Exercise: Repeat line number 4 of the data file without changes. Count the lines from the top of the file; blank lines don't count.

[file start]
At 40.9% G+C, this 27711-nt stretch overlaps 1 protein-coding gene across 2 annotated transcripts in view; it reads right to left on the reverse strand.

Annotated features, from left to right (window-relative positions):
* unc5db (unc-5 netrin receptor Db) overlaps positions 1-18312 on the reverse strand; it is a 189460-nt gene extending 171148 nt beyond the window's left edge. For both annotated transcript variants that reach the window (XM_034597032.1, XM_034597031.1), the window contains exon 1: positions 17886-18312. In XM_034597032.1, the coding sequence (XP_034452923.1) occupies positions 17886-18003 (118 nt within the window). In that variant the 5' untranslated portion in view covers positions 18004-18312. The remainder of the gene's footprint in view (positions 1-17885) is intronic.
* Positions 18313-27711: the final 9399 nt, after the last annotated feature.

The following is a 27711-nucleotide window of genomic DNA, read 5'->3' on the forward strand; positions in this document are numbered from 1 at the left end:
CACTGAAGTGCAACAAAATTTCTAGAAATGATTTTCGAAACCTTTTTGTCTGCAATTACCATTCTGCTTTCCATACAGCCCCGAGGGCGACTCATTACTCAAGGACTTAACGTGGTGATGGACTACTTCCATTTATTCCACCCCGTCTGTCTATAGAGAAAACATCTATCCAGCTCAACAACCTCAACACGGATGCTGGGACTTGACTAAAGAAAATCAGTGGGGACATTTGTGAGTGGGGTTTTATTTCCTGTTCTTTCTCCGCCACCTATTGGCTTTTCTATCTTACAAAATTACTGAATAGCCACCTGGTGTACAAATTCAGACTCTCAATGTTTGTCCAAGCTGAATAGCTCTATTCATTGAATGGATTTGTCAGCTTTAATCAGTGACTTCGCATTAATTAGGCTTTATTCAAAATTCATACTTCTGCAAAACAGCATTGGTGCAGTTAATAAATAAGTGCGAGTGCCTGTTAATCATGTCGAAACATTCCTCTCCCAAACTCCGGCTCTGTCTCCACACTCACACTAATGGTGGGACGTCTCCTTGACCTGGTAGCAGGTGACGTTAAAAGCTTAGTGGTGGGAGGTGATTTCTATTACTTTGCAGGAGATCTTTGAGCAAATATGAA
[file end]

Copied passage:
* Positions 18313-27711: the final 9399 nt, after the last annotated feature.